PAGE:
Two Saturdays ago, I went crazy in the kitchen. I had spent the previous night sleeping on Shannon’s sofa (we had thought Wayne was on his way out that night, but he fooled us, hanging on for another five days) and was on edge, uneasy and uptight. (Pretty much how I felt around the very end of each of my pregnancies, but worse.) My parents showed up that morning for our planned work day, but I could focus on nothing beyond food. I bustled from counter to fridge, sink to stove, turning out a ridiculous number of new dishes, including the aforementioned ribs, totally aware that I was “nesting.” (So much of death parallels birth, I’ve discovered.)
For lunch, I made red beans, pico de gallo, guacamole, and salsa verde. It was a cilantro heavy meal, but it wasn’t till we sat down and dug in that I learned that my dad didn’t care all that much for cilantro … and neither did my mother. I’m not sure how I missed knowing that about them, though it could be that I blotted it from my mind, so horrified by their cilantro-freakish behavior that I refused to file it in my noggin.
(I’m still not sure how it’s possible that I, a cilantro lover extraordinaire, came from them, two cilantro haters. [Okay, so that’s a little strong. They both ate the food, and Mom even said that she actually enjoyed it, so they probably don’t really hate cilantro, they just don’t prefer it. But in my book, it’s pretty much the same thing. Cilantro is to be loved; any other opinions are an aberration.])
Despite my hostessing faux pas, I fully enjoyed my meal. The best part, I thought, was the salsa verde, a bright green salsa consisting of tomatillos, lime, garlic, serrano peppers, and, of course, lots of cilantro. It tickled me down to my cilantro-adoring toes.
It was my first time working with tomatillos. They had always intimidated me, what with their green hardness and mysterious papery husks.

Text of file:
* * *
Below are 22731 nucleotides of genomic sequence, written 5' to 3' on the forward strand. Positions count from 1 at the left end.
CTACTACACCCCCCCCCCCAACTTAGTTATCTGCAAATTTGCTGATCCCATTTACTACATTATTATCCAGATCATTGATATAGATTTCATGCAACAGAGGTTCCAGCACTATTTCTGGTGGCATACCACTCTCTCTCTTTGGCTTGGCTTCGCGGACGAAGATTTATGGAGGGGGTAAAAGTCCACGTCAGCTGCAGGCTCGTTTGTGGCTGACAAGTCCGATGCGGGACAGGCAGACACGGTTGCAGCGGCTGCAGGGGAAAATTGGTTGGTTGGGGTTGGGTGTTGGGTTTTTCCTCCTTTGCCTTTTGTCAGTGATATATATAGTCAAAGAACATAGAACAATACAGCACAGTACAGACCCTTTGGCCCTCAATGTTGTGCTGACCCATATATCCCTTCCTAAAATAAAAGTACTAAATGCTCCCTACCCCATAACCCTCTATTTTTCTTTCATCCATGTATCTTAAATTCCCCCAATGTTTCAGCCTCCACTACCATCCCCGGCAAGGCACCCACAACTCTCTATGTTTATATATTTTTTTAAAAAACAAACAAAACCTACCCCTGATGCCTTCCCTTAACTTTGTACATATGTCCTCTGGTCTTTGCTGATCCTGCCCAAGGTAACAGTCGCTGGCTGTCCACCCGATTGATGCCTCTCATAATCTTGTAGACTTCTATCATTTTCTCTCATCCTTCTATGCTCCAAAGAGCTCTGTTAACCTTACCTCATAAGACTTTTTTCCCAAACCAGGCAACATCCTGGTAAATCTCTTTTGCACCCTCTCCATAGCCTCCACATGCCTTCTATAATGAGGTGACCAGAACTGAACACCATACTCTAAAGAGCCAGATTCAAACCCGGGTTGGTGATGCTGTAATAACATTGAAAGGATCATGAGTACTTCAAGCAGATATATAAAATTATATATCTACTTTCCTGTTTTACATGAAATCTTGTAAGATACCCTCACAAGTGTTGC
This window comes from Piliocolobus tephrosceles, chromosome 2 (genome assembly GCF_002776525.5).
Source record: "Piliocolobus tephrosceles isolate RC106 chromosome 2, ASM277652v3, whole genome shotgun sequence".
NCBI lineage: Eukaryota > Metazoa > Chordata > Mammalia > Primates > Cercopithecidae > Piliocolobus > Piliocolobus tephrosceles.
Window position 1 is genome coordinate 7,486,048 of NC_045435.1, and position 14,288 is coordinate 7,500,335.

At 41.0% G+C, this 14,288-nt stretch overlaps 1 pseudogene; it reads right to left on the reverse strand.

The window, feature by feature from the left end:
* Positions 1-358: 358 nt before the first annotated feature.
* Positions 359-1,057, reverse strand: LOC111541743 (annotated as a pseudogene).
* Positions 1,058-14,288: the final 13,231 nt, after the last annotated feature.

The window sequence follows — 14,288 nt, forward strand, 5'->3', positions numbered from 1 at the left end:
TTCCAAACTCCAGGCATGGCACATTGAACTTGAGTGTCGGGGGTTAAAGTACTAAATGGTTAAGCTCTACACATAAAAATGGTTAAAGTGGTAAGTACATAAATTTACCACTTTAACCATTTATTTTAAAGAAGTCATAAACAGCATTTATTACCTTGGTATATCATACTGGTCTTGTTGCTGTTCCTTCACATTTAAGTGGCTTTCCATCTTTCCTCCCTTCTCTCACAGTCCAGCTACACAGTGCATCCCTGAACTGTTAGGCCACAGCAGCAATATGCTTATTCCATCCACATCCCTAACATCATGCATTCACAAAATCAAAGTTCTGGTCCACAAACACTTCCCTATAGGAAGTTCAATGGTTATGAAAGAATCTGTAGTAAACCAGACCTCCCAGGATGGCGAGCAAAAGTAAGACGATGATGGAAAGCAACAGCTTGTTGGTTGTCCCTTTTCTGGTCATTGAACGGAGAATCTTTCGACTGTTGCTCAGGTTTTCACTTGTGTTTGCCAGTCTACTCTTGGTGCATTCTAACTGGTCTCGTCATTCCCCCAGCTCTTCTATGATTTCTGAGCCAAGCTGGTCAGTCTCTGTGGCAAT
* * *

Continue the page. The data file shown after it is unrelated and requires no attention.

But then I discovered Nicole’s recipe and decided it was time to grapple with my fears. So when I stopped by T and E Meats to pick up the rack of ribs, I ducked into the little Mexican market that squats in one corner of the parking lot. Clueless tomatillo shopper that I was, I snagged another customer, a Spanish speaking woman, and grilled her on the art of selecting the proper tomatillo. (They need to be firm, she said, not soft or squishy.)
The tomatillos turned out to be delightfully easy to work with. I simply pulled off the husk, rinsed the jolly green balls, and quartered them.
I tossed all the ingredients in the food processor, gave them a whirl, and, never minding that I hadn’t eaten breakfast yet, I popped open a bag of tortilla chips and dug in.
I promptly commenced to moaning and sighing (much to Miss Beccaboo’s bemusement), reveling in the sharp, tangy flavors, the juice running off my fingers and dripping all over the counter.
Fresh Tomatillo Salsa
Adapted from Nicole’s blog, Pinch My Salt
I used one serrano pepper and the salsa was only mildly hot; two would have been too much for the kids, but I would’ve still enjoyed it. You can, if you wish, replace the serranos with part of a jalapeño.
½ pound tomatillos, husked, rinsed, quartered
1 – 2 serrano peppers, washed, membrane and seeds removed
1 clove of garlic, peeled and roughly chopped
½ cup cilantro, packed
1 – 2 teaspoons fresh lime juice
½ heaping teaspoon salt
Combine all the ingredients in the canister of a food processor and pulse until finely chopped and saucy. Serve with tortilla chips.
To store, put the salsa in a tightly lidded container and keep it in the refrigerator. It will keep for at least a day, maybe longer (it didn’t hang around long enough for me to find out).
Yield: a generous cup.
About one year ago: White Chocolate and Dried Cherry Scones.